Last week, the NSW Government’s Clinical Excellence Commission (CEC) kicked off the awareness program, “April Falls Day” on 4th April 2018. This year’s theme “Nutrition and Hydration Eating Well to Prevent Falls,” aimed to educate our elderly citizens, as well as their families and carers about the importance of properly-planned meals and constant hydration in seniors to prevent falls.
According to the CEC, malnutrition and dehydration make seniors at risk for falls when they feel weak and dizzy from hunger. Without a proper diet, people of any age, but especially the elderly will have decreased muscle mass and strength which can show up as shaky knees and hands that have trouble gripping.

The CEC also notes that those living with dementia may also have poor nutrition and hydration making them most prone to falls.

As such, it’s essential for the elderly and their carers to keep track of nutritional and fluid intake – undernourished and underweight individuals may find themselves at risk for a whole host of health issues including fractures, delayed wound healing, increased fatigue, a weakened immune system, and of course, muscle weakness leading to falls.

The elderly’s loved ones and carers must also realize that there are many reasons why their seniors might not be getting their full nutritional requirements, so it’s not simply a matter of preparing the right foods and always refilling their glass with water.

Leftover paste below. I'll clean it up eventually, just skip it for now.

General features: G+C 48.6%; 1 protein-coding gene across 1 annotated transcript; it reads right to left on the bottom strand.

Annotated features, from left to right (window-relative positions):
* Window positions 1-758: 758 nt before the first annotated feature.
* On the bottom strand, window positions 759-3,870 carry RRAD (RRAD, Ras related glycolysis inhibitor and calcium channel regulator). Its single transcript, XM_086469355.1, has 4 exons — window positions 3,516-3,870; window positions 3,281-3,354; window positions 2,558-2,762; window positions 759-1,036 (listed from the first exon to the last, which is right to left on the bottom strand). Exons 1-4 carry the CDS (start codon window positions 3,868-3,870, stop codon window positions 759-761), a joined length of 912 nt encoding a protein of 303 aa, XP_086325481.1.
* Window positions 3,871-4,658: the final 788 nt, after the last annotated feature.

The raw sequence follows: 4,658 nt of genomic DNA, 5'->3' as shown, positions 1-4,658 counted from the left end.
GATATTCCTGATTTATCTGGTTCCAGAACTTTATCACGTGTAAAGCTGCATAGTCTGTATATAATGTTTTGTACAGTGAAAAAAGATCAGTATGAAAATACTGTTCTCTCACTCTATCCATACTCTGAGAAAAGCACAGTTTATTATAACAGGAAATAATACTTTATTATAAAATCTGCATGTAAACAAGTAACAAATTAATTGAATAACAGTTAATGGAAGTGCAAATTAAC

People with gum and teeth problems might not be able to chew, for instance, and may need to visit the dentist. Other times, a loss of appetite might be the issue so cooking the elderly’s favorite meals might get them to eat. Forgetfulness, gripping problems, and being distracted may also contribute to malnourishment; caregivers and family members should take heed of any underlying reasons as to why their patient might not be eating well and drinking enough water and help address it.

In addition to eating well, it’s been found that regular physical activity can do wonders for the elderly’s well-being, and that at least half an hour’s worth of balancing and leg muscle exercises daily contributes to preventing falls. The NSW government has a website about staying active, called Active and Healthy where seniors and all those interested can order a free printed copy of the “Staying Active and on your Feet” booklet which contains the benefits of exercising, including fall prevention!

Did you enjoy this article? If you’re a care provider with an elderly patient or client and want to learn more about helping prevent falls by heeding nutritional needs better, you might want to join the NSW Falls Prevention Network Forum to be held on 11th May, 2018, or check out the NSW Falls Prevention Network’s official website for more resources.